Original acrylic painting on linen canvas
Artwork size : 31.50 x 31.5″ / 80 x 80 cm
© Eric Bourdon, 2019
The Burnout, post-post-postmodern expressionist version
of the Scream by Edvard Munch, “father of expressionism”…
The professional exhaustion syndrome, or burnout, is a type of chronic work-related stress – a state of physical or emotional exhaustion that also involves a sense of reduced accomplishment and loss of personal identity. It has become today a mass phenomenon, receiving constant media attention.
Burnout is characterized by various factors, including : lack of control over your work, unclear job expectations (what your boss expects from you, and the degree of your own authority), dysfunctional workplace (undermined by colleagues, too much supervision of your work, working with an office bully…), extremes of activity (if a job is monotonous or chaotic, you need constant energy to remain focused, which can lead to fatigue), lack of social support (when you feel isolated at work and in your personal life), work-life imbalance (if your work takes up so much of your time and effort that you don’t have the energy to spend time with your family and friends, you might burn out quickly).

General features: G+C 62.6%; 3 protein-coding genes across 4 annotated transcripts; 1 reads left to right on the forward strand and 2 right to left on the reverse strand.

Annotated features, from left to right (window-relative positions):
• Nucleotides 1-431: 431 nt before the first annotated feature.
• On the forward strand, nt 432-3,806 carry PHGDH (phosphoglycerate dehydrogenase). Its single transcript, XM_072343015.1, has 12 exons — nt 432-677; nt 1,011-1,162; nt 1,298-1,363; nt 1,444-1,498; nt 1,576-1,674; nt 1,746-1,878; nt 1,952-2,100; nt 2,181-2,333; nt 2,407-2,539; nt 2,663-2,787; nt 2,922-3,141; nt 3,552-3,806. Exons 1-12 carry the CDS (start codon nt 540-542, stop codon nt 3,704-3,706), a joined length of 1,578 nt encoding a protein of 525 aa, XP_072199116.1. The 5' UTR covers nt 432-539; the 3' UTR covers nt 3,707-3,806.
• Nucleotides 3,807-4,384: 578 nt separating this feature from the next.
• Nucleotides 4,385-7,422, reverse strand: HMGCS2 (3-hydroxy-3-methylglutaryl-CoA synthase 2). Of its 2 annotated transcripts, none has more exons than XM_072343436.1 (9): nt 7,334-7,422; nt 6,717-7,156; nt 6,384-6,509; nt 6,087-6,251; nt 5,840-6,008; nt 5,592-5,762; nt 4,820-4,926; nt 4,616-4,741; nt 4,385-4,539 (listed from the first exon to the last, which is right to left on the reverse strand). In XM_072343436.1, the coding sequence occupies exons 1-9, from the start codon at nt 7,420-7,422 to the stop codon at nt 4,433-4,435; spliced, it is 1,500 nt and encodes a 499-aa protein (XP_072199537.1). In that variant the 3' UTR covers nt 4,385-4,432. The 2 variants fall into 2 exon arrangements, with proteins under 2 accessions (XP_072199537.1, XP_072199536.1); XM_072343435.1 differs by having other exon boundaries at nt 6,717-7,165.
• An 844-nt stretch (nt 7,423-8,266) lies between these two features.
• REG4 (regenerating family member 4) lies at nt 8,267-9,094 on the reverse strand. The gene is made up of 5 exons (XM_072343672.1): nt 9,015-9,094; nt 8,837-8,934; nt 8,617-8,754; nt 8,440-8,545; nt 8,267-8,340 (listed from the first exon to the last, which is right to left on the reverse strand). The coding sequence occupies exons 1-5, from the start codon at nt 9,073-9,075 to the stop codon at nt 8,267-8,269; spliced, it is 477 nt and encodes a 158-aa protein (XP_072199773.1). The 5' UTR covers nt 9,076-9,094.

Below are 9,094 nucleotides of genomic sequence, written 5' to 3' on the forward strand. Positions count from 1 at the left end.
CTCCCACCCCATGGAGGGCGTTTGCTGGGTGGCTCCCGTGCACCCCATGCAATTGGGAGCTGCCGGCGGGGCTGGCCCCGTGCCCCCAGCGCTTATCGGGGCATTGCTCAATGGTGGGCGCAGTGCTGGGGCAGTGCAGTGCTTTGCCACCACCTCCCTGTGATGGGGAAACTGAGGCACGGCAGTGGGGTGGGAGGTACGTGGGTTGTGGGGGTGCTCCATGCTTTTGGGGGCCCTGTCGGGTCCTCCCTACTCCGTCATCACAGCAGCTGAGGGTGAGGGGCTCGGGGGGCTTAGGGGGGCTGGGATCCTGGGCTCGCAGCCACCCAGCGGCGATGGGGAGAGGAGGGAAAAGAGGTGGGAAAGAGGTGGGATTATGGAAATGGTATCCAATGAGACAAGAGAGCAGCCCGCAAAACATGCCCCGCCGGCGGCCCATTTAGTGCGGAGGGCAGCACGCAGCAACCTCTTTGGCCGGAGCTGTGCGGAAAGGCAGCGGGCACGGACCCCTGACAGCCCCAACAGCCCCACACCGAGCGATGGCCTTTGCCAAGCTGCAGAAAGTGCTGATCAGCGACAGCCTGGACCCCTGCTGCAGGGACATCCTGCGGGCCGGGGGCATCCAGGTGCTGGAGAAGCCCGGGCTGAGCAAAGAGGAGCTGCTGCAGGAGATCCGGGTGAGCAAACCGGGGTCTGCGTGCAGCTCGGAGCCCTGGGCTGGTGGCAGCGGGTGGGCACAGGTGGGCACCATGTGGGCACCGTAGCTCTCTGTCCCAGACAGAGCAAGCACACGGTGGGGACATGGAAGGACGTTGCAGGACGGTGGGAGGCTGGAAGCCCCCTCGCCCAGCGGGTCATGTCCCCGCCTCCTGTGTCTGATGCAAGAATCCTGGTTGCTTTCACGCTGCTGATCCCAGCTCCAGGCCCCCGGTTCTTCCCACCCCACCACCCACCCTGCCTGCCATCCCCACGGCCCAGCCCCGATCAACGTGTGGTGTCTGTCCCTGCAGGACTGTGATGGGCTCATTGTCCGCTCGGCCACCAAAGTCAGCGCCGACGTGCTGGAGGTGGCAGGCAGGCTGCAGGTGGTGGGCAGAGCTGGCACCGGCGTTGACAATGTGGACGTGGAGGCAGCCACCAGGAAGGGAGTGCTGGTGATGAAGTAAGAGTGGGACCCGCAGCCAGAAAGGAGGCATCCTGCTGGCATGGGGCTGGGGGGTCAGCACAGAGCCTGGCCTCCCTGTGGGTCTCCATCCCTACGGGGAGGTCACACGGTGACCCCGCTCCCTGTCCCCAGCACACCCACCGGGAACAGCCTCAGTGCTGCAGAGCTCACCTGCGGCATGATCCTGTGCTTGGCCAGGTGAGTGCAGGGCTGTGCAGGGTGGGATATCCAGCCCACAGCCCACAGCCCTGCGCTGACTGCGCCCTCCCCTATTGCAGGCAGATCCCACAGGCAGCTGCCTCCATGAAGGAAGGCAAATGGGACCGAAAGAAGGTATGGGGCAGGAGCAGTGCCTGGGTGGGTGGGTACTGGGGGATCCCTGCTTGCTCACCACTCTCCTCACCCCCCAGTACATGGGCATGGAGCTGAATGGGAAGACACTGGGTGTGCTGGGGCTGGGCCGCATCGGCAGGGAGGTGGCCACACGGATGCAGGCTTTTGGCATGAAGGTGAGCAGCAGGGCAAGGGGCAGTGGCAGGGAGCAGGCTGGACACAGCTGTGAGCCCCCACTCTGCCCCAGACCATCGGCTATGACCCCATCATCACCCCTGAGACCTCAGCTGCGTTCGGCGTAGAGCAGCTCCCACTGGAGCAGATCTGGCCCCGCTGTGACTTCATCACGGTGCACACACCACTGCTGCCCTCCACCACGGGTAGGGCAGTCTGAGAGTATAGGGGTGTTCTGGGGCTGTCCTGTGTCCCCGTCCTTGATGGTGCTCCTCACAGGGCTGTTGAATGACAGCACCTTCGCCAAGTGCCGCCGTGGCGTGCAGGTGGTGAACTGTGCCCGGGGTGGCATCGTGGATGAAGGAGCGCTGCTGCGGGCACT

The term burnout was coined in the 1970s by the American psychologist Herbert Freudenberger. He used it to describe the consequences of severe stress and high ideals in “helping” professions : doctors and nurses, who sacrifice themselves for others, would often end up being “burned out” – exhausted, listless, and unable to cope. Nowadays, it seems it can affect anyone, from stressed-out careerists and celebrities to overworked employees and homemakers.